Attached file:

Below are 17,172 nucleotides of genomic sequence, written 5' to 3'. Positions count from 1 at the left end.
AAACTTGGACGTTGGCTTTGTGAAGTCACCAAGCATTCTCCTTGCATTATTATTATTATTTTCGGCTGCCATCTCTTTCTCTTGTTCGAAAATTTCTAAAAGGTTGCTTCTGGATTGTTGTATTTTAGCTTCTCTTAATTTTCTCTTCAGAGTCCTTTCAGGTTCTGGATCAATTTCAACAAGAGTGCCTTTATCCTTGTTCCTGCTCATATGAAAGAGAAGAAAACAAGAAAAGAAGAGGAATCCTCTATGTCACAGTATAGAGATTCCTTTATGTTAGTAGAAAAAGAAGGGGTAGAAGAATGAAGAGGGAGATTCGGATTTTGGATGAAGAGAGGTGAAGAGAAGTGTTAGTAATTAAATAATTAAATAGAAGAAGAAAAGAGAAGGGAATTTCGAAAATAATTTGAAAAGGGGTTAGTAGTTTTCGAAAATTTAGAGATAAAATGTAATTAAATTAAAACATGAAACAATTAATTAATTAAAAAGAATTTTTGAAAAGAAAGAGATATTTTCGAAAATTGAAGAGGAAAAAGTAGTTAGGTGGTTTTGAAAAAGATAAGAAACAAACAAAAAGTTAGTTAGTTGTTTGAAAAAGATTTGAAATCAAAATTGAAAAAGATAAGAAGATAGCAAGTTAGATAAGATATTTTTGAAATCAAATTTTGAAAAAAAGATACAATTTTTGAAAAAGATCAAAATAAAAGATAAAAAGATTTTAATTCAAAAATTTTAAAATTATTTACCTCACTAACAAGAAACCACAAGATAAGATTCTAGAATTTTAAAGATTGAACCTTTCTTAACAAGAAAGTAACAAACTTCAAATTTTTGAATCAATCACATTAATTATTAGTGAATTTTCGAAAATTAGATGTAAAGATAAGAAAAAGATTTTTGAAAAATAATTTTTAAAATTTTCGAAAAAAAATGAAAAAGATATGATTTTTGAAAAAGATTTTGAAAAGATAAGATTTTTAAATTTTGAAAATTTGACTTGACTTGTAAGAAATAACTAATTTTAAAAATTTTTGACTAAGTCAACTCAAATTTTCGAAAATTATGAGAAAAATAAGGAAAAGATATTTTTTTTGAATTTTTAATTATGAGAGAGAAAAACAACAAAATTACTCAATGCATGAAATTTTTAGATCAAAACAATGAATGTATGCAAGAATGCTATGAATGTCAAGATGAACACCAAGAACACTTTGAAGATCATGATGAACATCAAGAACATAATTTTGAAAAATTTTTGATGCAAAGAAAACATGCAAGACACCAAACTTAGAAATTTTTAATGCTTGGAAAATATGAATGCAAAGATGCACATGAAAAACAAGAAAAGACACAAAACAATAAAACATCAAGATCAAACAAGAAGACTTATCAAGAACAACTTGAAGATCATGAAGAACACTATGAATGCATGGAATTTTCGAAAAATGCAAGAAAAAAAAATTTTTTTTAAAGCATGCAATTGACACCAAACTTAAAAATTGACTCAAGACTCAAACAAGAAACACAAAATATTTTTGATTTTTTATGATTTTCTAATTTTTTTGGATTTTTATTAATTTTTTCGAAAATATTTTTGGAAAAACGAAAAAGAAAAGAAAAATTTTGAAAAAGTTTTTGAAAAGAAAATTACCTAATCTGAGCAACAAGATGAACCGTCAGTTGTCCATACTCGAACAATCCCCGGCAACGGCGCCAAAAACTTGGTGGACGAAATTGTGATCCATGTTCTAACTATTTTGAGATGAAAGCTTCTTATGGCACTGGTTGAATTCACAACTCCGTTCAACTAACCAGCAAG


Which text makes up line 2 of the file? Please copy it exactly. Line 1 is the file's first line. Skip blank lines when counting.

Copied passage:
AAACTTGGACGTTGGCTTTGTGAAGTCACCAAGCATTCTCCTTGCATTATTATTATTATTTTCGGCTGCCATCTCTTTCTCTTGTTCGAAAATTTCTAAAAGGTTGCTTCTGGATTGTTGTATTTTAGCTTCTCTTAATTTTCTCTTCAGAGTCCTTTCAGGTTCTGGATCAATTTCAACAAGAGTGCCTTTATCCTTGTTCCTGCTCATATGAAAGAGAAGAAAACAAGAAAAGAAGAGGAATCCTCTATGTCACAGTATAGAGATTCCTTTATGTTAGTAGAAAAAGAAGGGGTAGAAGAATGAAGAGGGAGATTCGGATTTTGGATGAAGAGAGGTGAAGAGAAGTGTTAGTAATTAAATAATTAAATAGAAGAAGAAAAGAGAAGGGAATTTCGAAAATAATTTGAAAAGGGGTTAGTAGTTTTCGAAAATTTAGAGATAAAATGTAATTAAATTAAAACATGAAACAATTAATTAATTAAAAAGAATTTTTGAAAAGAAAGAGATATTTTCGAAAATTGAAGAGGAAAAAGTAGTTAGGTGGTTTTGAAAAAGATAAGAAACAAACAAAAAGTTAGTTAGTTGTTTGAAAAAGATTTGAAATCAAAATTGAAAAAGATAAGAAGATAGCAAGTTAGATAAGATATTTTTGAAATCAAATTTTGAAAAAAAGATACAATTTTTGAAAAAGATCAAAATAAAAGATAAAAAGATTTTAATTCAAAAATTTTAAAATTATTTACCTCACTAACAAGAAACCACAAGATAAGATTCTAGAATTTTAAAGATTGAACCTTTCTTAACAAGAAAGTAACAAACTTCAAATTTTTGAATCAATCACATTAATTATTAGTGAATTTTCGAAAATTAGATGTAAAGATAAGAAAAAGATTTTTGAAAAATAATTTTTAAAATTTTCGAAAAAAAATGAAAAAGATATGATTTTTGAAAAAGATTTTGAAAAGATAAGATTTTTAAATTTTGAAAATTTGACTTGACTTGTAAGAAATAACTAATTTTAAAAATTTTTGACTAAGTCAACTCAAATTTTCGAAAATTATGAGAAAAATAAGGAAAAGATATTTTTTTTGAATTTTTAATTATGAGAGAGAAAAACAACAAAATTACTCAATGCATGAAATTTTTAGATCAAAACAATGAATGTATGCAAGAATGCTATGAATGTCAAGATGAACACCAAGAACACTTTGAAGATCATGATGAACATCAAGAACATAATTTTGAAAAATTTTTGATGCAAAGAAAACATGCAAGACACCAAACTTAGAAATTTTTAATGCTTGGAAAATATGAATGCAAAGATGCACATGAAAAACAAGAAAAGACACAAAACAATAAAACATCAAGATCAAACAAGAAGACTTATCAAGAACAACTTGAAGATCATGAAGAACACTATGAATGCATGGAATTTTCGAAAAATGCAAGAAAAAAAAATTTTTTTTAAAGCATGCAATTGACACCAAACTTAAAAATTGACTCAAGACTCAAACAAGAAACACAAAATATTTTTGATTTTTTATGATTTTCTAATTTTTTTGGATTTTTATTAATTTTTTCGAAAATATTTTTGGAAAAACGAAAAAGAAAAGAAAAATTTTGAAAAAGTTTTTGAAAAGAAAATTACCTAATCTGAGCAACAAGATGAACCGTCAGTTGTCCATACTCGAACAATCCCCGGCAACGGCGCCAAAAACTTGGTGGACGAAATTGTGATCCATGTTCTAACTATTTTGAGATGAAAGCTTCTTATGGCACTGGTTGAATTCACAACTCCGTTCAACTAACCAGCAAG